My survey of bloggers called two out of four fiction categories correctly, the No Awards for Best Novella aand Best Short Story, with two near misses; The Three-Body Problem was essentially level-pegging with The Goblin Emperor in my survey, as in real life, and No Award, which was the winner in my survey, actually got most first preference votes in the count though was overtaken on transfers by the winner. (Actually my first survey at the start of July had Three-Body Problem ahead, and No Award with less of a lead in the Novelette category. I have sometimes found in election camapigns that one's gut feeling in the early days is a better guide to the outcome.) Incidentally none of the bloggers in my survey got all four outcomes that they wanted, though there were several with three out of four.
My original reporting of the Goodreads/LibraryThing stats for the Best Novel shortlist omitted the eventual winner, which was added only at a later stage. I've rerun the numbers, and the order is about the same, with The Three-Body Problem in the same rank as Marko Kloos' Lines of Departure:
|Skin Game, by Jim Butcher
|Ancillary Sword, by Ann Leckie
|The Goblin Emperor, by Katherine Addison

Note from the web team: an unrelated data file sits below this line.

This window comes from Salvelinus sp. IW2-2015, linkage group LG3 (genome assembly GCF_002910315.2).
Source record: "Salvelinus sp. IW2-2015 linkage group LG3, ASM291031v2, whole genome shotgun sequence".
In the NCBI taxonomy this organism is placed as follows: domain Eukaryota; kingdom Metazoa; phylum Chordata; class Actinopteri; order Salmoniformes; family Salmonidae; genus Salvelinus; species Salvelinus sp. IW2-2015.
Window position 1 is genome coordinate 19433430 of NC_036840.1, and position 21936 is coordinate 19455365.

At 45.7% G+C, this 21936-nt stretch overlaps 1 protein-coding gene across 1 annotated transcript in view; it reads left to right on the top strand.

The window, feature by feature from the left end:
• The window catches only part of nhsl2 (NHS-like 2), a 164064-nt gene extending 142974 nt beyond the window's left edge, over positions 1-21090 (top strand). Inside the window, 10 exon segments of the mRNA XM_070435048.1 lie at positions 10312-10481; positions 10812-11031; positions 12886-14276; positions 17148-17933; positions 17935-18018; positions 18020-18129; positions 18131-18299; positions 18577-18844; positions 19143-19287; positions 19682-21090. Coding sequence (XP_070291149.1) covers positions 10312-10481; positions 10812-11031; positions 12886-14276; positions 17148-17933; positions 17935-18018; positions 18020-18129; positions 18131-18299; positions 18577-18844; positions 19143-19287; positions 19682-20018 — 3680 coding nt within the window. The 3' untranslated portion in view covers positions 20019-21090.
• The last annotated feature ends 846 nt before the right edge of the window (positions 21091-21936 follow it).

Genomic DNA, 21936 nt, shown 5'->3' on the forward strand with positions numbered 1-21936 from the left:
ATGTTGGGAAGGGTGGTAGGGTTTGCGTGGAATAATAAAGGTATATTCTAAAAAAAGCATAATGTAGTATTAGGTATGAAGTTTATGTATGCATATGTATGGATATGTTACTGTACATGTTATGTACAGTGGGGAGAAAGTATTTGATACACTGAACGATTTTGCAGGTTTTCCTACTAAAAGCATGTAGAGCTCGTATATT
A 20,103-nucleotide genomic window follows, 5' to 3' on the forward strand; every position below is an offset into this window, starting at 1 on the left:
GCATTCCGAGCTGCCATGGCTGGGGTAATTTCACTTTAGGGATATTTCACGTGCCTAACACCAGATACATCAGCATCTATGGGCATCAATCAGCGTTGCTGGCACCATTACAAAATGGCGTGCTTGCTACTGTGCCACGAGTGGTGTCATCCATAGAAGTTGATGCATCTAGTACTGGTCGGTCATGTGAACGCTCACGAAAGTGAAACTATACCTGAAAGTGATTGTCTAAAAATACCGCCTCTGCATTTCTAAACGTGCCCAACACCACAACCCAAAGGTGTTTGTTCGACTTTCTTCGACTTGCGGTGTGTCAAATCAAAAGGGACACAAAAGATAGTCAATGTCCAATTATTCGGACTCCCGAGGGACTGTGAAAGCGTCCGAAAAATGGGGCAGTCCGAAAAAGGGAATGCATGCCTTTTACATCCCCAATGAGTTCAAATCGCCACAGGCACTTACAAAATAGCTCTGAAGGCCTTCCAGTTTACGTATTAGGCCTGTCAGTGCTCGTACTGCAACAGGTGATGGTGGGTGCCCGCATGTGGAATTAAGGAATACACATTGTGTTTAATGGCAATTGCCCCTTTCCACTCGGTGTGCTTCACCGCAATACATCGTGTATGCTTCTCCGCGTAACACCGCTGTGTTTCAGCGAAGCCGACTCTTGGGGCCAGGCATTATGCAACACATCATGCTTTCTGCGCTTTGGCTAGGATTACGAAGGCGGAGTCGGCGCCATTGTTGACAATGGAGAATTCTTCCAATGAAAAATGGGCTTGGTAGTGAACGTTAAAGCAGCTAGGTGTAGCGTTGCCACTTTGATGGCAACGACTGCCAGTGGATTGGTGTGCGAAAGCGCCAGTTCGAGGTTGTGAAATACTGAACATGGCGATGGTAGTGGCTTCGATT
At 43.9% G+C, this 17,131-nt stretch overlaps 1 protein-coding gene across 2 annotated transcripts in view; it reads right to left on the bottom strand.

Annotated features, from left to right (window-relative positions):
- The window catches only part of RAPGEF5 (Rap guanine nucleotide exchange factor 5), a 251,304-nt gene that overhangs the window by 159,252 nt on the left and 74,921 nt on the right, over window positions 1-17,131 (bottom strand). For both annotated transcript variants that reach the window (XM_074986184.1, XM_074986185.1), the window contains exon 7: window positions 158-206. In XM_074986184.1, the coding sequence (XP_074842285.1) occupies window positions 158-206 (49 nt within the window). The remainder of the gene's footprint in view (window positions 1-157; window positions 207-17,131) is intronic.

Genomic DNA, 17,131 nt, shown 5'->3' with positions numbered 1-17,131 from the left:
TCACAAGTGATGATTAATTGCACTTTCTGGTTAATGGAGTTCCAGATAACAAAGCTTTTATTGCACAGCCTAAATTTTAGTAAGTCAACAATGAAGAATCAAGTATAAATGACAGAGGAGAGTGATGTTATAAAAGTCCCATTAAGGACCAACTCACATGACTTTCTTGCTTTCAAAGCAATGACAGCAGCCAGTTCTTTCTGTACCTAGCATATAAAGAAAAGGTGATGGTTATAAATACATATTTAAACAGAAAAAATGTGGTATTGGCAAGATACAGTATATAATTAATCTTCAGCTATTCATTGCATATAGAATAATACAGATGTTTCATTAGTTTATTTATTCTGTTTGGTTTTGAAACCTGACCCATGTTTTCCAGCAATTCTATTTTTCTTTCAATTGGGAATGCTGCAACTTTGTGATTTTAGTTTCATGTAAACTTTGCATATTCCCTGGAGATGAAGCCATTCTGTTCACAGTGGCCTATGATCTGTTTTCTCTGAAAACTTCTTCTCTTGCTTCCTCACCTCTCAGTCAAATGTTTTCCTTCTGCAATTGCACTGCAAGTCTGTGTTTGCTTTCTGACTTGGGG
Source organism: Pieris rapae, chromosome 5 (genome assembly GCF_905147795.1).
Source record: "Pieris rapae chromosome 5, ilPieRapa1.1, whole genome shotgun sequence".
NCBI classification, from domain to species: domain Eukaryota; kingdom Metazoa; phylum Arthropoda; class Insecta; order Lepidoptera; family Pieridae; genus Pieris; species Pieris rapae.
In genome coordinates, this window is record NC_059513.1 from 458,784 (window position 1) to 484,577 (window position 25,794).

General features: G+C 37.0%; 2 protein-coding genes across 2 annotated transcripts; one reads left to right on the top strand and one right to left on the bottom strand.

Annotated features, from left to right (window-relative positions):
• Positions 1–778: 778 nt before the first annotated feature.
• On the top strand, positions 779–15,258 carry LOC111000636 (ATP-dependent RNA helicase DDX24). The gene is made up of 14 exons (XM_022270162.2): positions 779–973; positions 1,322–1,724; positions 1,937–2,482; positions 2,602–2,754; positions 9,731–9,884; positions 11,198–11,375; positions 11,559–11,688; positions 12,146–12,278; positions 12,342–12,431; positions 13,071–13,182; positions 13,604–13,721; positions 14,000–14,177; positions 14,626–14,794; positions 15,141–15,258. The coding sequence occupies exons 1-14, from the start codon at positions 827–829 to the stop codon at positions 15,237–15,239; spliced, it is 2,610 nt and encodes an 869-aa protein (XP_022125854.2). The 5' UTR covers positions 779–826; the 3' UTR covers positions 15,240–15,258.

|The Three-Body Problem, by Cixin Liu
|The Dark Between The Stars, by Kevin J. Anderson
Not very surprisingly, this reveals that The Dark Between The Stars was a very weak choice, with by a long way the lowest rankings both of ownership and of user rating on both systems. Skin Game clearly has a lot of fans who rate it highly, but I don't think it would have won even if it had reached the ballot without puppies; Hugo voters have very rarely backed a later book in a series where they have not already given the award to an earlier one.
A little more surprising is that The Three-Body Problem is second last on both metrics on both systems. On Goodreads it's within the margin of error, but on LT it is quite some way behind in ratings despite a similar level of ownership. This of course demonstrates only that Hugo voters have different opinions from users of Goodreads and LibraryThing, and that consequently statistics from the latter are of limited value when trying to predict the behaviour of the former.